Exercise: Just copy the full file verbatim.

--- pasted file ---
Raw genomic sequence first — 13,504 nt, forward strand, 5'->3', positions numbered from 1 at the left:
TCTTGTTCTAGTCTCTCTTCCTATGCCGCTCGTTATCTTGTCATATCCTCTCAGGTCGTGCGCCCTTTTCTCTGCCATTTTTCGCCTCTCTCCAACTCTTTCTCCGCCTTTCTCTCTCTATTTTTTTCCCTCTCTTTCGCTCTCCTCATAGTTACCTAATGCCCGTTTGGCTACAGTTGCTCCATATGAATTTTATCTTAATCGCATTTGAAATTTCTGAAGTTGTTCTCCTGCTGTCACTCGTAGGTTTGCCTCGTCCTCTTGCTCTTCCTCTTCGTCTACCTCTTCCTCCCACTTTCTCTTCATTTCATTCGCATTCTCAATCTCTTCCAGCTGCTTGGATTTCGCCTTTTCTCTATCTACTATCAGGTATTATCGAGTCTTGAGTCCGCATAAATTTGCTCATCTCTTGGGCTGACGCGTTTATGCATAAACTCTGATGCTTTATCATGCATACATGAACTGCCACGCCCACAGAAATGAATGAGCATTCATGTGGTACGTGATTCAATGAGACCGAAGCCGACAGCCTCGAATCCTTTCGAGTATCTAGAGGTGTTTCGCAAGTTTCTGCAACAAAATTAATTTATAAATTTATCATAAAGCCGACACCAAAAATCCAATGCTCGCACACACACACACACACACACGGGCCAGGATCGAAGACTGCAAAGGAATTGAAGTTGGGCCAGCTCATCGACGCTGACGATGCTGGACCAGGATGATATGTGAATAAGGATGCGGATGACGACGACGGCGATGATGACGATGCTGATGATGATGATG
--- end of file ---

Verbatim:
Raw genomic sequence first — 13,504 nt, forward strand, 5'->3', positions numbered from 1 at the left:
TCTTGTTCTAGTCTCTCTTCCTATGCCGCTCGTTATCTTGTCATATCCTCTCAGGTCGTGCGCCCTTTTCTCTGCCATTTTTCGCCTCTCTCCAACTCTTTCTCCGCCTTTCTCTCTCTATTTTTTTCCCTCTCTTTCGCTCTCCTCATAGTTACCTAATGCCCGTTTGGCTACAGTTGCTCCATATGAATTTTATCTTAATCGCATTTGAAATTTCTGAAGTTGTTCTCCTGCTGTCACTCGTAGGTTTGCCTCGTCCTCTTGCTCTTCCTCTTCGTCTACCTCTTCCTCCCACTTTCTCTTCATTTCATTCGCATTCTCAATCTCTTCCAGCTGCTTGGATTTCGCCTTTTCTCTATCTACTATCAGGTATTATCGAGTCTTGAGTCCGCATAAATTTGCTCATCTCTTGGGCTGACGCGTTTATGCATAAACTCTGATGCTTTATCATGCATACATGAACTGCCACGCCCACAGAAATGAATGAGCATTCATGTGGTACGTGATTCAATGAGACCGAAGCCGACAGCCTCGAATCCTTTCGAGTATCTAGAGGTGTTTCGCAAGTTTCTGCAACAAAATTAATTTATAAATTTATCATAAAGCCGACACCAAAAATCCAATGCTCGCACACACACACACACACACACGGGCCAGGATCGAAGACTGCAAAGGAATTGAAGTTGGGCCAGCTCATCGACGCTGACGATGCTGGACCAGGATGATATGTGAATAAGGATGCGGATGACGACGACGGCGATGATGACGATGCTGATGATGATGATG